In his first novel since The Corrections, Jonathan Franzen has given us an epic of contemporary love and marriage. Freedom comically and tragically captures the temptations and burdens of liberty: the thrills of teenage lust, the shaken compromises of middle age, the wages of suburban sprawl, the heavy weight of empire. In charting the mistakes and joys of Freedom's characters as they struggle to learn how to live in an ever more confusing world, Franzen has produced an indelible and deeply moving portrait of our time.
Farrar, Straus and Giroux; First Edition edition
Say You're One of Them
By Akpan, Uwem
Uwem Akpan's stunning stories humanize the perils of poverty and violence so piercingly that few readers will feel they've ever encountered Africa so immediately. The eight-year-old narrator of "An Ex-Mas Feast" needs only enough money to buy books and pay fees in order to attend school. Even when his twelve-year-old sister takes to the streets to raise these meager funds, his dream can't be granted. Food comes first. His family lives in a street shanty in Nairobi, Kenya, but their way of both loving and taking advantage of each other strikes a universal chord. In the second of his stories published in a New Yorker special fiction issue, Akpan takes us far beyond what we thought we knew about the tribal conflict in Rwanda. The story is told by a young girl, who, with her little brother, witnesses the worst possible scenario between parents. They are asked to do the previously unimaginable in order to protect their children. This singular collection will also take the reader inside Nigeria, Benin, and Ethiopia, revealing in beautiful prose the harsh consequences for children of life in Africa. Akpan's voice is a literary miracle, rendering lives of almost unimaginable deprivation and terror into stories that are nothing short of transcendent.
Little, Brown and Company; 1 edition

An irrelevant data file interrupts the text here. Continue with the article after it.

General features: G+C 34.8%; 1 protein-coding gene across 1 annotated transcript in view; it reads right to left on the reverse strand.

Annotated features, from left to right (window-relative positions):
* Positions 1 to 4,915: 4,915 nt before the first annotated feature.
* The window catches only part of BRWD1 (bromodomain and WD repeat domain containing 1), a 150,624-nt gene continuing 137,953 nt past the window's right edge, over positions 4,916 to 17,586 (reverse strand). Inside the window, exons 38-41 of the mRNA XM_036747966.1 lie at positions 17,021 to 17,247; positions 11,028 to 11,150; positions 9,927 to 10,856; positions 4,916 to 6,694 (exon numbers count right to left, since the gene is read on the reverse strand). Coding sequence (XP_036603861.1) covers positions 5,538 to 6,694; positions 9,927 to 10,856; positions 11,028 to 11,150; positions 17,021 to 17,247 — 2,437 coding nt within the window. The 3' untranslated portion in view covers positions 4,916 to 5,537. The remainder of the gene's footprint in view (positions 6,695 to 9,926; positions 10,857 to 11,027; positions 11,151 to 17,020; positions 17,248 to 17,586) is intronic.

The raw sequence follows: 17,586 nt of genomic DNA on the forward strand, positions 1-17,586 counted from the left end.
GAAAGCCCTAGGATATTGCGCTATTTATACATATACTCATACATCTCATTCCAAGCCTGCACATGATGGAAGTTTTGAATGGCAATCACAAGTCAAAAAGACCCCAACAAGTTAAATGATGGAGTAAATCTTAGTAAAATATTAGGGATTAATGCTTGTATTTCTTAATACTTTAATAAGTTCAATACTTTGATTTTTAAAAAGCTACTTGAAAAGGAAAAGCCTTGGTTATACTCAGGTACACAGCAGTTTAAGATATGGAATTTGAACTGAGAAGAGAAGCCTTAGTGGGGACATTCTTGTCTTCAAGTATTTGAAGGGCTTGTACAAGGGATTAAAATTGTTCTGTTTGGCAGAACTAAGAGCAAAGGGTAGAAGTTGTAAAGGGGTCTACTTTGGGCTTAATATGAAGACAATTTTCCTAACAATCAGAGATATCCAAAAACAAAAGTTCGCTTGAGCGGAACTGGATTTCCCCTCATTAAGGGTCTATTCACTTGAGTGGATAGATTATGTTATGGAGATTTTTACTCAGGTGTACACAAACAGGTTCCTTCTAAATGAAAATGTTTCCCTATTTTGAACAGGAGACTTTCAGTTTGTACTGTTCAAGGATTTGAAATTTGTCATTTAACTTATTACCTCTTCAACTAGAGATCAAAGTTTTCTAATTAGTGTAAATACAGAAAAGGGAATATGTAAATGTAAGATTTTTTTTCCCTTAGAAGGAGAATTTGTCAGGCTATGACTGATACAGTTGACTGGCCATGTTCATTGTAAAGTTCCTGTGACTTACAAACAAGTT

The Story of Edgar Sawtelle
By Wroblewski, David
Ecco; 1st edition
A New Earth
By Tolle, Eckhart
Building on the astonishing success of The Power of Now, Eckhart Tolle presents readers with an honest look at the current state of humanity: He implores us to see and accept that this state, which is based on an erroneous identification with the egoic mind, is one of dangerous insanity.
Tolle tells us there is good news, however. There is an alternative to this potentially dire situation. Humanity now, perhaps more than in any previous time, has an opportunity to create a new, saner, more loving world. This will involve a radical inner leap from the current egoic consciousness to an entirely new one.
In illuminating the nature of this shift in consciousness, Tolle describes in detail how our current ego-based state of consciousness operates. Then gently, and in very practical terms, he leads us into this new consciousness. We will come to experience who we truly are - which is something infinitely greater than anything we currently think we are - and learn to live and breathe freely.
Dutton Adult; First Edition edition
The Pillars of the Earth
By Follett, Ken
Learn more about The Pillars of the Earth miniseries on Starz.
The spellbinding epic set in twelfth-century England, The Pillars of the Earth tells the story of the lives entwined in the building of the greatest Gothic cathedral the world has ever known - and a struggle between good and evil that will turn church against state, and brother against brother.
Love in the Time of Cholera